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At the first anniversary there was a sense of needing to do the “right” thing, the appropriate thing, the expected thing. I am so grateful to a friend who said “do what you want to do” and we did. Meghan and I traveled to Quincy, MA to be with Emily who had just started her freshmen year of college. We attended chapel on campus, then drove down to the waterfront and sat and talked about Daddy (Bruce), we prayed, we cried and we wrote in our “things we would have told you” book – a recap of the year. Later, we ventured into Boston for lunch. I remember we stumbled upon numerous television crews at Nathaniel Hall and not knowing if we should laugh or cry, we kept our distance. We wanted to just be a mom and her daughters missing their dad/husband not 9/11 family members. There was something surreal about the day as there has been something surreal about so many days.

As the years have passed the advice of that friend “to do what you want to do” has proven to be excellent advice. Some years I have taken part in local ceremonies in Greenwood Lake or Rochelle Park or attended unique opportunities like ringing the bell at the NASDAQ or the concert at the Beacon Theatre.  I don’t venture to the National September 11 Memorial ceremony because I don’t think I can take on the grief of all those people. We don’t always write in the “things we would have told you” book anymore. We aren’t necessarily physically together because one daughter lives in Seattle and the other in PA.

This Friday will mark the 14th anniversary. I haven’t decided what I want to do this year. This year is a tricky year because my one daughter has now lived 14 years with her dad and 14 years without him and that breaks my heart. It seems harder this year because I have so many Tribute Center friends and I carry their stories as well. A few things that were true on the first anniversary are true on the 14th. I will talk to my daughters and I will tell them how very proud their Dad would be of them and I will remind them that he loved them so much. I will ask them to remember to pray for the other families, and the Squad 41 firefighters.  I will thank God for His faithfulness, my family and friends. And we will wish that we were just a mom and daughters missing their dad/husband who died in the line of duty and not 9/11 family members because a personal loss in the midst of a national tragedy adds so many layers.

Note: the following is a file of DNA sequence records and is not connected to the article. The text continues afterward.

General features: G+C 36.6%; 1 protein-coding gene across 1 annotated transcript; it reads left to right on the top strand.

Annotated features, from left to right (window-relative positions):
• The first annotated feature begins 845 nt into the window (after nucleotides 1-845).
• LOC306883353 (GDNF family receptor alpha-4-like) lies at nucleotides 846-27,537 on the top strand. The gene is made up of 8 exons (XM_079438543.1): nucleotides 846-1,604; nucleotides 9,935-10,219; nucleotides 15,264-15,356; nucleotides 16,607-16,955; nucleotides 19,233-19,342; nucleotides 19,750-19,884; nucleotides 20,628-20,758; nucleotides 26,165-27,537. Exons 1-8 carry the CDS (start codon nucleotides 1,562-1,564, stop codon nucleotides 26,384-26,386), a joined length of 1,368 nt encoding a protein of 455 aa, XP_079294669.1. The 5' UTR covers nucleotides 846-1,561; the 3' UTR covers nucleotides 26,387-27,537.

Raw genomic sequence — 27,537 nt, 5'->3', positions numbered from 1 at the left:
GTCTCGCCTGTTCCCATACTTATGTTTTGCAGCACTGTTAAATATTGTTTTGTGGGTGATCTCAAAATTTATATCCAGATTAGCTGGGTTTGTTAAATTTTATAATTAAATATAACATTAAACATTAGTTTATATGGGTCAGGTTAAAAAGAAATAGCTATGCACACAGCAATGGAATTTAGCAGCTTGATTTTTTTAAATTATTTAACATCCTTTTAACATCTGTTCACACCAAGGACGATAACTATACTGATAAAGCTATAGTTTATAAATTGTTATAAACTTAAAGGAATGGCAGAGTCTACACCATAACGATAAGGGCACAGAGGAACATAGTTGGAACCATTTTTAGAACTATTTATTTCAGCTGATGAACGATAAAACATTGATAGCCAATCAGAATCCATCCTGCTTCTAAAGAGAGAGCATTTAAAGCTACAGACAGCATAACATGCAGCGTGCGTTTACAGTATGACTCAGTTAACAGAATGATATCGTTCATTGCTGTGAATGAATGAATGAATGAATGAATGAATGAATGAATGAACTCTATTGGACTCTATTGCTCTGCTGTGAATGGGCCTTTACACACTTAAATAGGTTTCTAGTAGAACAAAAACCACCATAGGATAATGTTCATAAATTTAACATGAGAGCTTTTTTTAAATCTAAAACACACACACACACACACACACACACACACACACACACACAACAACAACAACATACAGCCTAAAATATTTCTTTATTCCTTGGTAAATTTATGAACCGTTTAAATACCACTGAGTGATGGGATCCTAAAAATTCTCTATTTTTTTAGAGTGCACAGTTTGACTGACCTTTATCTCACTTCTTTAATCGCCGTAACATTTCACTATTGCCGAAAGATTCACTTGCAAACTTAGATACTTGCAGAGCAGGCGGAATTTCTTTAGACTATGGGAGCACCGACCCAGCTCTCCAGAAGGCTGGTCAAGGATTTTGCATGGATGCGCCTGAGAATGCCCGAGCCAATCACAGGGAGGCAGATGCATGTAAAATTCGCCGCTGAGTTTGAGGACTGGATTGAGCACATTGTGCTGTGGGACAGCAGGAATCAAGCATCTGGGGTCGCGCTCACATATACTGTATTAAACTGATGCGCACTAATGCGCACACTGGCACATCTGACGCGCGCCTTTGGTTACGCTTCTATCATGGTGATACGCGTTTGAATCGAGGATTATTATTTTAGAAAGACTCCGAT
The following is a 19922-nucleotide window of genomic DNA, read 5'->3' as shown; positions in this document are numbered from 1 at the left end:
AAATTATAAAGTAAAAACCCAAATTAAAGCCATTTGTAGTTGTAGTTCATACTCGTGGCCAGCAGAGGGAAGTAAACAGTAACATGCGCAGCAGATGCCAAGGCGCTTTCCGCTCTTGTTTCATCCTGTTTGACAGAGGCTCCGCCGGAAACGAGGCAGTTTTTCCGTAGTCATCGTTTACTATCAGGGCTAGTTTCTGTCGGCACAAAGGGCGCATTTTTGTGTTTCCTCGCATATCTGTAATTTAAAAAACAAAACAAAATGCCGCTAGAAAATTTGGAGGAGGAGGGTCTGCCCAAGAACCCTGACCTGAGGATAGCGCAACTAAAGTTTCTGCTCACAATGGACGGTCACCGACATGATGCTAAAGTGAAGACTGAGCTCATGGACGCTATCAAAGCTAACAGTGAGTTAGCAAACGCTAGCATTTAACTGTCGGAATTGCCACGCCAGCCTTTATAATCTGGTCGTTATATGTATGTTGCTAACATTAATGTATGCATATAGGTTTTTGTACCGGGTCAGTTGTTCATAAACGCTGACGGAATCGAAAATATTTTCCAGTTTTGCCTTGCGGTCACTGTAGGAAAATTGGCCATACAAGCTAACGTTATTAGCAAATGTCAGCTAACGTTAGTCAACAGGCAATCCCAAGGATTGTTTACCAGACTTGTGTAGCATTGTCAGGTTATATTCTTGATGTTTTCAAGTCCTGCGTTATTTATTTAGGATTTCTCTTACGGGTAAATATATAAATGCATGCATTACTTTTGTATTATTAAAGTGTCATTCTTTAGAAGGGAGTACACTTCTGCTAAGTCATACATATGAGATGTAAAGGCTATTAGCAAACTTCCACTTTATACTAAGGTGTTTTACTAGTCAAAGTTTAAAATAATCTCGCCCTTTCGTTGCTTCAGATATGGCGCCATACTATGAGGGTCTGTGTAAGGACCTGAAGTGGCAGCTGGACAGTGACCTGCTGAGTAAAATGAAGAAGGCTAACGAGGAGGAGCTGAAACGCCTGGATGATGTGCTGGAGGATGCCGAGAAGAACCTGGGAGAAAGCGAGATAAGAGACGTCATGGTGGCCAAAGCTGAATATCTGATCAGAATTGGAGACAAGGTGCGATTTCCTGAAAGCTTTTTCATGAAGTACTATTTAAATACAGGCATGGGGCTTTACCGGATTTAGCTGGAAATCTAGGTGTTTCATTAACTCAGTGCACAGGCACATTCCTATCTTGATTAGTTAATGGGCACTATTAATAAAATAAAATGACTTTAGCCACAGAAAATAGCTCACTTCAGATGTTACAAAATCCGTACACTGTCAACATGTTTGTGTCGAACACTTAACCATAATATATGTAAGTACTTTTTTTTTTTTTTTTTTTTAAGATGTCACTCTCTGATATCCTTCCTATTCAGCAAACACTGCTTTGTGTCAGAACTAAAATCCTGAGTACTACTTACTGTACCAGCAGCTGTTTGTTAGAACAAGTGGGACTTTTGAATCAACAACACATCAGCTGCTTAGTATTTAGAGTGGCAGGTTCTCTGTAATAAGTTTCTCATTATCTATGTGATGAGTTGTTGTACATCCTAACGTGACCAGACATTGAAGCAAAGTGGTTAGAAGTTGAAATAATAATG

5 thoughts on “

  1. Miss Ann, you are both a blessing and inspiration to those around you. You have always been a woman of wisdom and that has only been magnified as you depend on the Lord for His strength, wisdom and courage. Rest assured that those of us who know and love your family, pray for you and your girls and will continue to do so as each anniversary approaches. Bruce was a man of light and always brought good cheer, wherever and whenever our paths crossed. He is missed and you and the girls are loved!

  2. So many of us will be praying for you and yours on this day. So thankful for Bruce’s service and his sacrifice in the line of duty.

  3. Miss Ann, at a prayer circle this evening, I thanked God for his timing. I find myself thanking him again for your words have come to me at the perfect time. I lost my husband 2 years ago of a sudden heart attack, he was a FireFighter in a nearby town. I’m still trying to catch footing. Thank you for sharing some of the details of how you and your daughters have coped. It’s a true blessing to me. Your husband was truly a hero and I believe you are too. My prayers are with you for your continued strength and love in the lord.

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